gender health service


The Universal Access to Health Care Campaign (UAHCC) and Primary Health Care Advocacy Coalition have urged government and other stakeholders to address issues in health care that affect women and girls.

The two bodies made the call in a manifesto presented to the Upper East Regional Minister as part of activities to commemorate the International Women’s Day.

They went on a peaceful march in the Bolgatanga town and later to the Regional Coordinating Council with placards that indicated some issues affecting women.

Some of the placards that were displayed read “Increase NHIS premium for quality health care”, “Complete all uncompleted CHIPs compounds”, “Prioritize funding for preventive care”, “One district, one hospital and at least one medical doctor”.

Mr Isaac Nyampong, the Programme Officer of Alliance for Reproductive Health Rights (ARHR) who presented the communiqué on behalf of the group, to the Regional Minister through the Coordinating Director, expressed the hope that the document would receive the needed attention.

Part of the manifesto said “Despite five years since Ghana signed on to the Sustainable Development Goals (SDGs), gender inequality still exist in health service delivery, and women’s rights are continuously being infringed on, as they include those living with disabilities and mental health issues lack access to quality health care”.

The manifesto said the continual threats by Health Insurance Service Providers to withdraw their services due to late reimbursement of claims posed challenges to women in accessing quality health care.

The coalition called on government to ensure that revenue from the National Health Insurance Levy (NHIL) was separated from the consolidated fund, to enhance sustainability of the NHIS and reduce late reimbursement of claims to service providers.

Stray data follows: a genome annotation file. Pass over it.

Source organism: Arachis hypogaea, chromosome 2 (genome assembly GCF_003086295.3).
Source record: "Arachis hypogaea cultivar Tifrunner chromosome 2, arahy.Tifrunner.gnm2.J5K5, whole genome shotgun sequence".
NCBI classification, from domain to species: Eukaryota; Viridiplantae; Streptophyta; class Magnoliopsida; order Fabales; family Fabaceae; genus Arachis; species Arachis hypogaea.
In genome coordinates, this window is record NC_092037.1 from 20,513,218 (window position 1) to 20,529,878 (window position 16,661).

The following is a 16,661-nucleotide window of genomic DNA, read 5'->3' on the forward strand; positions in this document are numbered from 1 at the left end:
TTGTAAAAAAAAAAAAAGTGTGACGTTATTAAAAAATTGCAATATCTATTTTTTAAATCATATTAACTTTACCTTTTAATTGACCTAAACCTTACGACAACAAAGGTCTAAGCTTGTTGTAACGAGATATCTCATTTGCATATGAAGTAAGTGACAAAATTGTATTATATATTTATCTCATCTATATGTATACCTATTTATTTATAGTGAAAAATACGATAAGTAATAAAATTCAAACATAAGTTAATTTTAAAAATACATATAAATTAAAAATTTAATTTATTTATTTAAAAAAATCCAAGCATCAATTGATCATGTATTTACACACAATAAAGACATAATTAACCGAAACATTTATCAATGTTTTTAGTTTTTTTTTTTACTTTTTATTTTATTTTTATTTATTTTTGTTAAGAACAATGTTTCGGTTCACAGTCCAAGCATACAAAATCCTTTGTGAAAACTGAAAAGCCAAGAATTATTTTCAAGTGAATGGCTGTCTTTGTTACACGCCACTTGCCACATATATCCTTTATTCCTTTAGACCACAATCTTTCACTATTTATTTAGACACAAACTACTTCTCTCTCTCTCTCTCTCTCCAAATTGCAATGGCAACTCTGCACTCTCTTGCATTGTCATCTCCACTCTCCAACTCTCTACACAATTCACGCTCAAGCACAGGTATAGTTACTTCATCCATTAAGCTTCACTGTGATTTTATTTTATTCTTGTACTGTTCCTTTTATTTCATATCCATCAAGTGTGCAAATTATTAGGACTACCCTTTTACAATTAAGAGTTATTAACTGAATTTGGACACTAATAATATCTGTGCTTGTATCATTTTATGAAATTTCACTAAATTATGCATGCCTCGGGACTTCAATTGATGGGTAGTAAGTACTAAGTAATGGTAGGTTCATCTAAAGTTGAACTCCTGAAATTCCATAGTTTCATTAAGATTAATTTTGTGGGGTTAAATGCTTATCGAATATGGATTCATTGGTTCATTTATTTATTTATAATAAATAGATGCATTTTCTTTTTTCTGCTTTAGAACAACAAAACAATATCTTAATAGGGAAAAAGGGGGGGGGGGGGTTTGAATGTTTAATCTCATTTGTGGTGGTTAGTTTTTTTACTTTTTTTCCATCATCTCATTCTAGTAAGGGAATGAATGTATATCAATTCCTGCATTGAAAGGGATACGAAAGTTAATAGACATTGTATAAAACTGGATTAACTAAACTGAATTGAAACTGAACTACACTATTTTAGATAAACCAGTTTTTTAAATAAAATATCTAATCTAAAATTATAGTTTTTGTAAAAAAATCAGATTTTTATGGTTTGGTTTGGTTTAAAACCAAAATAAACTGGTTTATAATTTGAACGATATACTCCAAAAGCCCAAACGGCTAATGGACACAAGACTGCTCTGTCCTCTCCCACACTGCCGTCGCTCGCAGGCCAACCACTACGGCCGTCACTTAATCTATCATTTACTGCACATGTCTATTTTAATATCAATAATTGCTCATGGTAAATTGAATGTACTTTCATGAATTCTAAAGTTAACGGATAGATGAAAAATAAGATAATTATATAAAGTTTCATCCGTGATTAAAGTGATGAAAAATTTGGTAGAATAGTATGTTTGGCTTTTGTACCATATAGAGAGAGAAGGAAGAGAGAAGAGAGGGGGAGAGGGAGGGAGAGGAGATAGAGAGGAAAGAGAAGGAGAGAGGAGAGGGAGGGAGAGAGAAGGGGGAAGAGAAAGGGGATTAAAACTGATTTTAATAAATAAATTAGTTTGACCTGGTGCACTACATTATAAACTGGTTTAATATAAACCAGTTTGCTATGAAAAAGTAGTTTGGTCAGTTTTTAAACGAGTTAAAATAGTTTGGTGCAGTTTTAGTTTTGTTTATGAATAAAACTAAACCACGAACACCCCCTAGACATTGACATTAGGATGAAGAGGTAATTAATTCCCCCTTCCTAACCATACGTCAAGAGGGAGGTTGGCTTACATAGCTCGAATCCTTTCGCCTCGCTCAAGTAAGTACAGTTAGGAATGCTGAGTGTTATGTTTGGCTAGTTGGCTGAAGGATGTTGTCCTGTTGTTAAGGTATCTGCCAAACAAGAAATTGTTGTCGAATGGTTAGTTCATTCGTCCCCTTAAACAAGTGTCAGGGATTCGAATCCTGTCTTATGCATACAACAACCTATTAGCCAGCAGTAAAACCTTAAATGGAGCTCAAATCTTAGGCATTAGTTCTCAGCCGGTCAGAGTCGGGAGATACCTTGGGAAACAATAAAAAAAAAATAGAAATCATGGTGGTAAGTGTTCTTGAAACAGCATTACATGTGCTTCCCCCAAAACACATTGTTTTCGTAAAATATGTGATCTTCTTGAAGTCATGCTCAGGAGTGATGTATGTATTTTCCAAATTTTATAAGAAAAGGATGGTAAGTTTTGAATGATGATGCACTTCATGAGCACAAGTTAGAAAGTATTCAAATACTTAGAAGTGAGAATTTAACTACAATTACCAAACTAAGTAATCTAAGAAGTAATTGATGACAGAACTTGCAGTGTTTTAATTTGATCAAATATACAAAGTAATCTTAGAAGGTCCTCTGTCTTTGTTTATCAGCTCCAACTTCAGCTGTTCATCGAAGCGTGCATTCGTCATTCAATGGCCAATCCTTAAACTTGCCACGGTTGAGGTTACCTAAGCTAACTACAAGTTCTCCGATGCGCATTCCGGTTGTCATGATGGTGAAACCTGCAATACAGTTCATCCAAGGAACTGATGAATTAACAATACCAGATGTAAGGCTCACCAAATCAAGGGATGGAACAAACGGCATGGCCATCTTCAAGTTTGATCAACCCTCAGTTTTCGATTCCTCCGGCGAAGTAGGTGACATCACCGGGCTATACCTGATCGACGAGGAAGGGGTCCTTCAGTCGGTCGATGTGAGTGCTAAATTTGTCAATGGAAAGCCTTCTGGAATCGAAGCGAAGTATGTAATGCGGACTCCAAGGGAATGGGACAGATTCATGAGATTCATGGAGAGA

It recommended that the Ministry of Health (MoH) strengthen its mental health facilities by increasing the number of mental health facilities across the country and ensure that psychiatric medications were procured and distributed equitably.

The manifesto asked government to complete all health infrastructural projects such as CHIP facilities that were started by previous administration.

Receiving the Manifesto, Alhaji M. A. Azonko, the Regional Coordinating Director, said government was concerned about women and was working towards implementing policies that would bring out the potentials of women into the forefront.

He said most of the challenges confronting access to quality health care bordered on poverty and inadequate skilled medical personnel.

The Coordinating Director assured the coalition that their concerns would be forwarded to the necessary stakeholders for further engagement.

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